Last night, I watched a TV program that€™s become an endangered species. Cutting Edge: Four Sons versus Four Daughters was a reality show, but €“ hold the front page €“ it didn€™t try to humiliate the people it was filming. What€™s more, the people concerned were two middle class families, leading lives of uncomplicated happiness somewhere in middle England. Where was the angst, the secrets, the affair with the tennis coach? Each family had four children of the same sex, and the show swapped parents for the weekend to see how different their lives might have been.
The show€™s producers had obviously been briefed to find the UK’s most gender-stereotypical families. The four girls did hours of dance lessons each week, had a house filled with My Little Ponies,and couldn€™t stop painting the fingernails of anything that didn€™t move €“ even big burly dad, the haulage contractor, was regularly subjected to makeovers. Over on the boys€™ side, it was endless football, plastic guns and go-kart racing. Both mothers worked part-time, and were very happy with their lot. As were the dads. In short, there wasn€™t much of a story. And the story there was could be condensed into: €˜Mums of girls get to go shopping. Mums of boys get to watch football€™. As a documentary, it could have been so much more.
I’m a mother of four boys, and was dying to see if I€™d watch the program secretly seething with jealousy about life with glorious girls. Perhaps a life policing games of goodies and baddies wasn’t actually as much fun as I seemed to think. However, I laughed at the makeovers and the messy pink bedrooms, though admitted that the girls looked sweet doing their ballet lessons. They were also a lot quieter than the boys, and smiled and chatted all the time. But seven hours of watching wobbly infant arabesques a week? I realised I probably had more in common with the mother of boys who was quite happy to watch her sons and husband hurl themselves around a go-kart circuit, while feeling no need to join in the €˜fun€™ herself. There was a moment when the burly dad of girls, who runs a second-generation family haulage business from the bottom of the garden, seemed as though he was going to point to his collection of diggers and trucks and sigh about his daughter€™s lack of interest in them. But he admitted that he wasn€™t sure he€™d have chosen a career in haulage for himself anyway, and really didn€™t mind that his daughters were unlikely to take over.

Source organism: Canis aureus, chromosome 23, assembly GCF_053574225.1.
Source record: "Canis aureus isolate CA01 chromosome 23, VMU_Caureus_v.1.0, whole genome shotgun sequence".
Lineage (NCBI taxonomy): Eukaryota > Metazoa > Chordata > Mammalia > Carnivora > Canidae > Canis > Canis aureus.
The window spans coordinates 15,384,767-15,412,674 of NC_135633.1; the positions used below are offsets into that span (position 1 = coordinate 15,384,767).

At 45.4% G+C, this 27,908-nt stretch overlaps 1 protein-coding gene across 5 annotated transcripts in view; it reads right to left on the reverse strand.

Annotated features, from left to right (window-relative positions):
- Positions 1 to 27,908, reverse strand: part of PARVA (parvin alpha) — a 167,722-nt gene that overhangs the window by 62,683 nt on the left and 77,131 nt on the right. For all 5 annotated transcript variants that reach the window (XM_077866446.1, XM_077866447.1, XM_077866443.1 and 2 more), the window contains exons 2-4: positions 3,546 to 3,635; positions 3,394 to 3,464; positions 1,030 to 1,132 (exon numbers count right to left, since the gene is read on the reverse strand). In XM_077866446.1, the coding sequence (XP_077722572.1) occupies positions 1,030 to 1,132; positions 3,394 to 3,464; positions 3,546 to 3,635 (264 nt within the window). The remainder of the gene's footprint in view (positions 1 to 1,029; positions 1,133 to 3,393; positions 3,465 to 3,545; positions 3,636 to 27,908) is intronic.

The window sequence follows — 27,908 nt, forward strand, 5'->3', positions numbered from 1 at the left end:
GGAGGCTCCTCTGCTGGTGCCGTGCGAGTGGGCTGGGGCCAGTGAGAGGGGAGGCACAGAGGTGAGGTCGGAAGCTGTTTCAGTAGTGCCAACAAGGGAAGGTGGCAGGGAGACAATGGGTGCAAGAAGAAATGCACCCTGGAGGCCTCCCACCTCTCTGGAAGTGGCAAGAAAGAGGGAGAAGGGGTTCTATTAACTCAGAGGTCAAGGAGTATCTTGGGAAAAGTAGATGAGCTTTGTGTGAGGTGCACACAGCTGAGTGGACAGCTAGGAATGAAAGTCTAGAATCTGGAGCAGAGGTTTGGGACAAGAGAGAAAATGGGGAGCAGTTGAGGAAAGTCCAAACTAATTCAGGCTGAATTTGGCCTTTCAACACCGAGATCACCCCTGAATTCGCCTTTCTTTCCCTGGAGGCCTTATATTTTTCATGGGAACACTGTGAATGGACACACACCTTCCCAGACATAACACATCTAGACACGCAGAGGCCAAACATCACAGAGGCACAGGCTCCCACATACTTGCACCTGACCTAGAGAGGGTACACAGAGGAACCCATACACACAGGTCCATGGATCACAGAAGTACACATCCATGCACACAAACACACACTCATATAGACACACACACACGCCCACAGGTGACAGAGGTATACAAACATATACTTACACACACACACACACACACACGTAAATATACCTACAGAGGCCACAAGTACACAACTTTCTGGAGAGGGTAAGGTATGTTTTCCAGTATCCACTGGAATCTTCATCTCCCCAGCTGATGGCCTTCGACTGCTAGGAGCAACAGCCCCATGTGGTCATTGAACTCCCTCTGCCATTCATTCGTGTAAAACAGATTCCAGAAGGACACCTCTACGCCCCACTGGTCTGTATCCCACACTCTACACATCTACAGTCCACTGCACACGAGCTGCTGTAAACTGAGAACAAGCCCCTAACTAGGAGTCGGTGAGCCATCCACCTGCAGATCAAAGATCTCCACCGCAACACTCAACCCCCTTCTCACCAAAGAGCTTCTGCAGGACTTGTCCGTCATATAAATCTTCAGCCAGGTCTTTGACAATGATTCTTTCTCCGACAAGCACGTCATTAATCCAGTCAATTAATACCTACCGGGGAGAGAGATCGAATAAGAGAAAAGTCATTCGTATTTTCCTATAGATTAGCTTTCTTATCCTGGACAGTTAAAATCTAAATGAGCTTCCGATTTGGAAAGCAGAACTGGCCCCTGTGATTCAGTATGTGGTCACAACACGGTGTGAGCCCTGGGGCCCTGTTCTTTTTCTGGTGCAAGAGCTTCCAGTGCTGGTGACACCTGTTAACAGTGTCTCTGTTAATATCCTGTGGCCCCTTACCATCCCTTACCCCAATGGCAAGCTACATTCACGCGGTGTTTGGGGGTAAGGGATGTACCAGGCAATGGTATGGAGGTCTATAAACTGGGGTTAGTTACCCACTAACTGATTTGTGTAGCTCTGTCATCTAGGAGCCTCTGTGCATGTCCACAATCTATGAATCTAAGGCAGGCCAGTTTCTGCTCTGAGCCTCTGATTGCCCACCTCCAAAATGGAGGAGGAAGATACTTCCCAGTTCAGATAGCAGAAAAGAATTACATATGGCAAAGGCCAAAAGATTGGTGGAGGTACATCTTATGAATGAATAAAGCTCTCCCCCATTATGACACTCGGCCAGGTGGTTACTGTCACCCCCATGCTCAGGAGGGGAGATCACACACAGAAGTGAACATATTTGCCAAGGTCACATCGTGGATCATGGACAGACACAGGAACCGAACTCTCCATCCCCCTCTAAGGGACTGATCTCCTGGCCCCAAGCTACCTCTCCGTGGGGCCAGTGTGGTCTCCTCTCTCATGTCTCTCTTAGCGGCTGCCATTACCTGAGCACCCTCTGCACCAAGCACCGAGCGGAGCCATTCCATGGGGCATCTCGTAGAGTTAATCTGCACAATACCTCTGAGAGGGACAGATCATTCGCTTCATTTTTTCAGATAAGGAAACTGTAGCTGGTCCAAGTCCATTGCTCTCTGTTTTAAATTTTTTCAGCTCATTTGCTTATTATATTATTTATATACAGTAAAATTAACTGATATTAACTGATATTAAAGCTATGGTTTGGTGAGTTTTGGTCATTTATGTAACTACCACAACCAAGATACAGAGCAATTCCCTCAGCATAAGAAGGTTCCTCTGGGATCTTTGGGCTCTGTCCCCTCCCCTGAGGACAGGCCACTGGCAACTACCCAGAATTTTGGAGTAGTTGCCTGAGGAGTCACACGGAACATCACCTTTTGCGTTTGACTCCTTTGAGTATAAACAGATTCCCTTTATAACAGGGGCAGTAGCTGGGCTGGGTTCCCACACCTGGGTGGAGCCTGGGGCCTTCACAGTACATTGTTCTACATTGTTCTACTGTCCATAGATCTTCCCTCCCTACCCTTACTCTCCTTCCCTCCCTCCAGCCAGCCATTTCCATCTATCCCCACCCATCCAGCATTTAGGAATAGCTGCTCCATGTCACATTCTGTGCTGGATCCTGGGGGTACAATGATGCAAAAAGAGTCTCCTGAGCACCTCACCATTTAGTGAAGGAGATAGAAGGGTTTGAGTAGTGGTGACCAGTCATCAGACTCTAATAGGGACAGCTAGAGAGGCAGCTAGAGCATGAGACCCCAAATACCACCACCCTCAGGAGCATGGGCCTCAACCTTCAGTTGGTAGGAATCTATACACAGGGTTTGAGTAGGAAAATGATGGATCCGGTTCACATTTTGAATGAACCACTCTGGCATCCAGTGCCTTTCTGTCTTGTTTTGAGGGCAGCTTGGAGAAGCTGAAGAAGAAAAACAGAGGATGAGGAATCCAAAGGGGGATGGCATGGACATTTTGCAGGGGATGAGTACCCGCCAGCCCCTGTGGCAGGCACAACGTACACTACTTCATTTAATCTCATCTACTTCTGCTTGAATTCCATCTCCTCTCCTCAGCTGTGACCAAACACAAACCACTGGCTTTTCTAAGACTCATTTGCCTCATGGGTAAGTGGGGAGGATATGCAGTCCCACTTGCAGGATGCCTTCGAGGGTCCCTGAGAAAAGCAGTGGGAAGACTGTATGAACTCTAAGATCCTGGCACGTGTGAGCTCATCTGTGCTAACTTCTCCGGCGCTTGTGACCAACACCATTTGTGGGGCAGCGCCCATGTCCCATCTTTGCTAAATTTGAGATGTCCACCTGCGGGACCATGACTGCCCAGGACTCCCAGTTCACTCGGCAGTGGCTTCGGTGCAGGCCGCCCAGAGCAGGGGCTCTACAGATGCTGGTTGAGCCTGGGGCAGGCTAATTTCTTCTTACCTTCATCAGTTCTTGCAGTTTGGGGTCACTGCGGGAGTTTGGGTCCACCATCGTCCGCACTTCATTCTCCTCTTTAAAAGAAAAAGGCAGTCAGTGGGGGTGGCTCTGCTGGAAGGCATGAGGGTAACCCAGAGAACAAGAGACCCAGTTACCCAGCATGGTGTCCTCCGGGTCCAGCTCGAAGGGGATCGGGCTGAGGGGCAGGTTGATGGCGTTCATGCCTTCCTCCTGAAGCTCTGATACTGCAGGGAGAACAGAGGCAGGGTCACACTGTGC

I€™m not saying I wanted a fist fight and parents breaking down over their lack of a son or daughter. But it would have been nice to ask the children what they thought of their new parents for the weekend. I€™d also like to have got into the issues of education €“ are boys as backward as generally reported when it comes to schooling? And are mothers of boys more likely to allow their offspring to get away with doing household chores?
Cutting Edge documentaries are generally lauded as watercooler TV. In this instance, I can’t imagine anyone getting wound up by the show’s conclusion which revealed that both sets of parents were extremely lucky, had wonderful kids, and €˜Wouldn€™t have it any other way€™. On the plus side, we spend so much time hearing about shoddy parenting, and people dashing to the States for gender selection, that it was nice to hear that what you get couldn€™t be more wonderful. I’m just not sure we need a slightly feeble documentary to remind us of the joy of parenthood.